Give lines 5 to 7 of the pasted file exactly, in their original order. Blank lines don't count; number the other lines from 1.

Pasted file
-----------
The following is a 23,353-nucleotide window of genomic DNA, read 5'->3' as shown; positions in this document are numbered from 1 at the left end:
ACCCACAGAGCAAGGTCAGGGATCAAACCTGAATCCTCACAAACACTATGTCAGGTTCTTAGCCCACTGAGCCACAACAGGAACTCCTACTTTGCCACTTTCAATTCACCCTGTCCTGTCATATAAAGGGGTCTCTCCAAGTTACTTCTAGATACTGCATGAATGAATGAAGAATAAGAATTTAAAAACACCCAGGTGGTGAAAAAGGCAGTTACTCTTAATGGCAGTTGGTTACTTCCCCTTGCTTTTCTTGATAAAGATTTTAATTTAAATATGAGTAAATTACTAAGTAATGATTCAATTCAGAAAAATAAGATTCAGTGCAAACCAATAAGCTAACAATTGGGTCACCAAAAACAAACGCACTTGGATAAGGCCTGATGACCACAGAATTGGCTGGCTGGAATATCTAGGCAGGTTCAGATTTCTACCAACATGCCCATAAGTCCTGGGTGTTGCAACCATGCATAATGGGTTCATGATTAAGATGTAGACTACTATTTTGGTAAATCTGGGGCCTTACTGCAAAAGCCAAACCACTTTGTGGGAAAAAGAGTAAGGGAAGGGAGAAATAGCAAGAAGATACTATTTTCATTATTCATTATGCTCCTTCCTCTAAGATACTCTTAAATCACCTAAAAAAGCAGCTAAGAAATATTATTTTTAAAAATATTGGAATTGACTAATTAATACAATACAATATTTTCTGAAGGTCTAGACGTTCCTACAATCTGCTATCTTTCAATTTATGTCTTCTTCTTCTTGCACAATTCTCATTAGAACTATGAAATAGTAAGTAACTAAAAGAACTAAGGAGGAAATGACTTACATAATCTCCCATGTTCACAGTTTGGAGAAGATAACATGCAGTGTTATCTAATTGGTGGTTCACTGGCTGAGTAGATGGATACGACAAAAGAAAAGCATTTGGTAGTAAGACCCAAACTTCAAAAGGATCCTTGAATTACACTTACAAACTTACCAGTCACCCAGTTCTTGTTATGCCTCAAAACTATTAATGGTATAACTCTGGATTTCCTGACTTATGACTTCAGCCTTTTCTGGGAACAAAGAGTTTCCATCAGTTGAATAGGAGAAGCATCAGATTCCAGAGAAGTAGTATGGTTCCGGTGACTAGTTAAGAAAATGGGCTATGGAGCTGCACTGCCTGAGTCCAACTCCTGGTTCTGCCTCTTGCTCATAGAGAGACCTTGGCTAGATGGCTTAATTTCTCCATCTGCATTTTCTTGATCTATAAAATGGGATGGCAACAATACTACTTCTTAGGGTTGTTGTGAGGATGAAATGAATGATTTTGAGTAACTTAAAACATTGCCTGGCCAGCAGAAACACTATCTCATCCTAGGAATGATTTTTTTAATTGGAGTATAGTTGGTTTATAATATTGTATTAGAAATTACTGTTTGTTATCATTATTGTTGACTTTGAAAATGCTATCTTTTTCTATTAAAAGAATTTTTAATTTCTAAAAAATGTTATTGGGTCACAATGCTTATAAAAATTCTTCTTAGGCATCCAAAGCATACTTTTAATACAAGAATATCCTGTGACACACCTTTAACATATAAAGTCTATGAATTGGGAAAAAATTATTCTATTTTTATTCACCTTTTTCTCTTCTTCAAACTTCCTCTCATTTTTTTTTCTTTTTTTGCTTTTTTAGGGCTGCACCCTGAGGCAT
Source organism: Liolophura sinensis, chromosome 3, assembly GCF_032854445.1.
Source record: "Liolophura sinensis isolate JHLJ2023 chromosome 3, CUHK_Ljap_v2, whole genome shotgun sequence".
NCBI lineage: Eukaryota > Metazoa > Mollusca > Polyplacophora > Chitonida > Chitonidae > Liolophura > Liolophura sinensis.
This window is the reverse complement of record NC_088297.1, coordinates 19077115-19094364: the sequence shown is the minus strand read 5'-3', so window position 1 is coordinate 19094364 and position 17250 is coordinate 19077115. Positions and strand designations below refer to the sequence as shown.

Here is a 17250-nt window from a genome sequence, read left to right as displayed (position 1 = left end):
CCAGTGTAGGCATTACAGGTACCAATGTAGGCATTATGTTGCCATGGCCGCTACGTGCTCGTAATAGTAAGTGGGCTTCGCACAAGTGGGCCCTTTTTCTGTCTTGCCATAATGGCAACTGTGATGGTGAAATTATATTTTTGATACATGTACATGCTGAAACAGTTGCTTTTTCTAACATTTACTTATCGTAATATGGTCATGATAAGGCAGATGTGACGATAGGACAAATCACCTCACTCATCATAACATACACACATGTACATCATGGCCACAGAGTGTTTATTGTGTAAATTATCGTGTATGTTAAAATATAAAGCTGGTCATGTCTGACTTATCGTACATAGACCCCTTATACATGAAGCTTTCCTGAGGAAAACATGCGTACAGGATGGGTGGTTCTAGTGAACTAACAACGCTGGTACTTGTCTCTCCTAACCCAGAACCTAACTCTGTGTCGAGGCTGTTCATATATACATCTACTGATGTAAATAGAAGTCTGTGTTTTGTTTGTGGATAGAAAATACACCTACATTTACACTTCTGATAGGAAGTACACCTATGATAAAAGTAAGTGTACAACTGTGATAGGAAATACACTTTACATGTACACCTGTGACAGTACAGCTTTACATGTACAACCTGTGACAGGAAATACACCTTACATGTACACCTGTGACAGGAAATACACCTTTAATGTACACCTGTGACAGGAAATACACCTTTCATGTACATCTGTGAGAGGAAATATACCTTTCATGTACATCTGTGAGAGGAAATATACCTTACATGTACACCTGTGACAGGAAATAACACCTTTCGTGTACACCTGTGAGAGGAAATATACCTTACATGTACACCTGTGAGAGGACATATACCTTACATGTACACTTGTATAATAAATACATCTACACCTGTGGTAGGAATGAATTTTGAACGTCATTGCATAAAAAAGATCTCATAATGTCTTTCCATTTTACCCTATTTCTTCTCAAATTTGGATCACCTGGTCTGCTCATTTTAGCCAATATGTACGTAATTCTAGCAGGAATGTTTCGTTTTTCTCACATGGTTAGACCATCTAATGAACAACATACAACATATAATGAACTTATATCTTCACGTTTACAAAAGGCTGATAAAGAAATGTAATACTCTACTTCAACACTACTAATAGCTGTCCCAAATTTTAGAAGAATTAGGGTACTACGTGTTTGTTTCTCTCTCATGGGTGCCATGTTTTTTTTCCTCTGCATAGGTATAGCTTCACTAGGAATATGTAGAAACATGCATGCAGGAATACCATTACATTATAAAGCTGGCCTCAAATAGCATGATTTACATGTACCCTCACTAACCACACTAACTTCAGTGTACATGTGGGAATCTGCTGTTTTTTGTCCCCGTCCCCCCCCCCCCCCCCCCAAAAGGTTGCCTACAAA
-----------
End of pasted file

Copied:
NCBI lineage: Eukaryota > Metazoa > Mollusca > Polyplacophora > Chitonida > Chitonidae > Liolophura > Liolophura sinensis.
This window is the reverse complement of record NC_088297.1, coordinates 19077115-19094364: the sequence shown is the minus strand read 5'-3', so window position 1 is coordinate 19094364 and position 17250 is coordinate 19077115. Positions and strand designations below refer to the sequence as shown.

Here is a 17250-nt window from a genome sequence, read left to right as displayed (position 1 = left end):